03 May 2014 13:40pm
WINDHOEK, 03 MAY (NAMPA) - The Media Institute of Southern Africa (MISA) joined the international community in commemorating World Press Freedom Day, which is celebrated every year on the 03 May.
The Day was celebrated under the theme Reaching New Goals: Free Media Fortifies the Post-2015 Development Agenda.
Chairperson of the MISA Regional Governing Council, Anthony Kasunda said in a media statement issued on Friday the day celebrates the fundamental principles of press freedom and opportunity to evaluate press freedom.
It also pays tribute to journalists who have lost their lives for simply performing the duties of their profession in the region.
The right to work without threat of violence is a basic human right. Everyone from journalists, to bloggers, to people who just have something to say has the right to form and express his or her opinions, Kasunda stated.
Article 19 of the Universal Declaration of Human Rights upholds the right to freely seek, receive and send out information, ideas and opinions through any media.
According to him, globally, 2013 was labelled the second-worst year on record for jailed journalists (after 2012), and MISA recorded 16 cases of journalists being arrested.
As a leading advocate for media freedom in southern Africa, for the past 22 years, MISA has campaigned for the repeal of laws criminalising freedom of expression, including criminal defamation, insult, sedition and false news laws, he stressed.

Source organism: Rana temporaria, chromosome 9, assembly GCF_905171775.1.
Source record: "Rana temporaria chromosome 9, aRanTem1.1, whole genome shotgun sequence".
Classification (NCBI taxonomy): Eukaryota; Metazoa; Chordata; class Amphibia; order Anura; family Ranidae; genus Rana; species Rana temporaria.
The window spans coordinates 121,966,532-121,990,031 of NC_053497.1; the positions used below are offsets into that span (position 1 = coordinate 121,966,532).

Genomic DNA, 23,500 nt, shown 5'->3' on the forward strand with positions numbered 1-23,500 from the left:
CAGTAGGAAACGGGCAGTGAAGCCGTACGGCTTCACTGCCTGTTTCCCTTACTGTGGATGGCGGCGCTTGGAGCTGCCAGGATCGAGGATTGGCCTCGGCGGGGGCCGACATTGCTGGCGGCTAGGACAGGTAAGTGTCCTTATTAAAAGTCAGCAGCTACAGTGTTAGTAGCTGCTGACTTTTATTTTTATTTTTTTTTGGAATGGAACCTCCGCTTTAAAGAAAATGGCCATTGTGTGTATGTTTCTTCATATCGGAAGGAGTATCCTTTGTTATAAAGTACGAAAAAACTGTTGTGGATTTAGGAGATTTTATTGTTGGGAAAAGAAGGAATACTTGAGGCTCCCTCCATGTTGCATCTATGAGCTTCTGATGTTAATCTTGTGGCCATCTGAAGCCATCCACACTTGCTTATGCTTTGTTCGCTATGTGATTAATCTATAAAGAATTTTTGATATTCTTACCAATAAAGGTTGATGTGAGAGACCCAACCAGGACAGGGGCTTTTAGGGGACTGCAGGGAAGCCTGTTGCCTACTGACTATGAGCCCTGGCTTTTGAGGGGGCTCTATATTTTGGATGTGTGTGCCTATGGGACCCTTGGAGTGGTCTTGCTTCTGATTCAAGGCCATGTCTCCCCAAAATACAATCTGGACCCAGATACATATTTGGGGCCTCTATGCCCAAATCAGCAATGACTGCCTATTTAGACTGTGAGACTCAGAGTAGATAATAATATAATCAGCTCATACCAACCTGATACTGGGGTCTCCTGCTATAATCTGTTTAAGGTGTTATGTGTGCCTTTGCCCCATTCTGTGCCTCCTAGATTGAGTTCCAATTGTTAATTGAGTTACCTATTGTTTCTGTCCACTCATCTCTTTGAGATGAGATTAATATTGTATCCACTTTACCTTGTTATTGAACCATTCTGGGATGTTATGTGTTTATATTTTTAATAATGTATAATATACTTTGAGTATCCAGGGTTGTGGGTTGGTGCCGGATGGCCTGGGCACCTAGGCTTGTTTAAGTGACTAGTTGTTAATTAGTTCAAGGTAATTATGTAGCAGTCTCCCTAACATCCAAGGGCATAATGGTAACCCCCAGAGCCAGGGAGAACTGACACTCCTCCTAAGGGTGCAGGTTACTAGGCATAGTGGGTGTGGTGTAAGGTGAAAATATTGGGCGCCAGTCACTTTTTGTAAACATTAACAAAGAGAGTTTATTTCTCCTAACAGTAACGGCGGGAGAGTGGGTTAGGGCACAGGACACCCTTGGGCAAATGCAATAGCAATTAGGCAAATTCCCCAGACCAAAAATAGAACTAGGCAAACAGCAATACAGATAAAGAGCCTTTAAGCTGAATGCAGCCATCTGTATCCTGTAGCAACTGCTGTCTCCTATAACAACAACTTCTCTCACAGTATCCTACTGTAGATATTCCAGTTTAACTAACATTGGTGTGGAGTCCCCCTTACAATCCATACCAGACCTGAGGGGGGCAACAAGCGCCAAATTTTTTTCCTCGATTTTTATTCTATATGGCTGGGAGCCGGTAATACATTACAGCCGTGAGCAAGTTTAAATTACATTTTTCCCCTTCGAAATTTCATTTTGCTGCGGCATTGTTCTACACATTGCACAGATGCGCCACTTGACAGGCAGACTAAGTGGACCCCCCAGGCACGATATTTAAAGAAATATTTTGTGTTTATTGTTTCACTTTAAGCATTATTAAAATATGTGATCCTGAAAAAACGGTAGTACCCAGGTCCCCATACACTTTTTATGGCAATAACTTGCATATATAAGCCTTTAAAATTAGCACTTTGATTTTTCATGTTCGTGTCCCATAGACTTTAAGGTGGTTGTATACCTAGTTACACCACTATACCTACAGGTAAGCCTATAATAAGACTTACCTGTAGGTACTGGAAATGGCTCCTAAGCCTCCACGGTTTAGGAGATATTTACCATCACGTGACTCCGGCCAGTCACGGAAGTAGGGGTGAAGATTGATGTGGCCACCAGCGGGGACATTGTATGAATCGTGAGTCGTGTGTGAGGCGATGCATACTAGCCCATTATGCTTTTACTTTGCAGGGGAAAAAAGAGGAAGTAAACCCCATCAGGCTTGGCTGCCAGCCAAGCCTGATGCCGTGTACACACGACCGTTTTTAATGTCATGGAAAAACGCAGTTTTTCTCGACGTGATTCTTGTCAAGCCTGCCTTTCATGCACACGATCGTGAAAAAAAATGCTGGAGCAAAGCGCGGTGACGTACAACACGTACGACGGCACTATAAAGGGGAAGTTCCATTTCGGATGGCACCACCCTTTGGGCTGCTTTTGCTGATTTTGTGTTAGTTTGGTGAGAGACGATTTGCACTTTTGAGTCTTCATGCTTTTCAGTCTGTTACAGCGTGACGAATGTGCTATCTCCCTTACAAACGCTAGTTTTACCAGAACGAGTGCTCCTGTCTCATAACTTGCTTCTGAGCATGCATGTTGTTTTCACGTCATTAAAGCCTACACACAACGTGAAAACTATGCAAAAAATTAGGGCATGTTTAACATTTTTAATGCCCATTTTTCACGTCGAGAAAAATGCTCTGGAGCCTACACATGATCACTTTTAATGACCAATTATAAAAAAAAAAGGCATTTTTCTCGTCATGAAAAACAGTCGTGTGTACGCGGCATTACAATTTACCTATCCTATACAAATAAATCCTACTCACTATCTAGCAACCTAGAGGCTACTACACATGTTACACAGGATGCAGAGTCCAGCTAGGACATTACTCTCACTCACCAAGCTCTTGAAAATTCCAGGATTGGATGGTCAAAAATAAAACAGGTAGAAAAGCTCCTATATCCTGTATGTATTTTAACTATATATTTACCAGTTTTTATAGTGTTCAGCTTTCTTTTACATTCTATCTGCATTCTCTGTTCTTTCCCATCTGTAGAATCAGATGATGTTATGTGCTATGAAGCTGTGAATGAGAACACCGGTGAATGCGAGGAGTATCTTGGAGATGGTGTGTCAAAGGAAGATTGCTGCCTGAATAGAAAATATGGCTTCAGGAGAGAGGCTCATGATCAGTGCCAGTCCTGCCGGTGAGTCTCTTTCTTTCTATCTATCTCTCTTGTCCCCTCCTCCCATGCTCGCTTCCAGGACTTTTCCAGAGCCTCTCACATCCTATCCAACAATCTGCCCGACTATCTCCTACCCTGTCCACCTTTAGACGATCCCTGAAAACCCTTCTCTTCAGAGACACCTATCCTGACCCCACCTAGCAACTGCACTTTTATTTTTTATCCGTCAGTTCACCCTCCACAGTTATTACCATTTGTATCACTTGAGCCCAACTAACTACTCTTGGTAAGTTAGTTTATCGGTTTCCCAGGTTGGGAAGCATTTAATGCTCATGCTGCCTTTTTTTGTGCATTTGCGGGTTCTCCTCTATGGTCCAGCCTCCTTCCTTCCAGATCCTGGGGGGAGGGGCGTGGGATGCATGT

MISA called on governments and authorities to respect the rights of media workers and to repeal those laws which are being abused and used to unfairly detain journalists and media workers and stop them from performing their duties.
The organisation also sent a message to journalists that they should not forget that they provide an invaluable service to society by reporting on situations and matters which affect the daily lives of the people.
You provide your listeners and viewers with the information they require to be active citizens in their communities. We know that you sometimes do this work in situations and conditions that put your safety at risk and those of the people closest to you, Kasunda reminded journalists.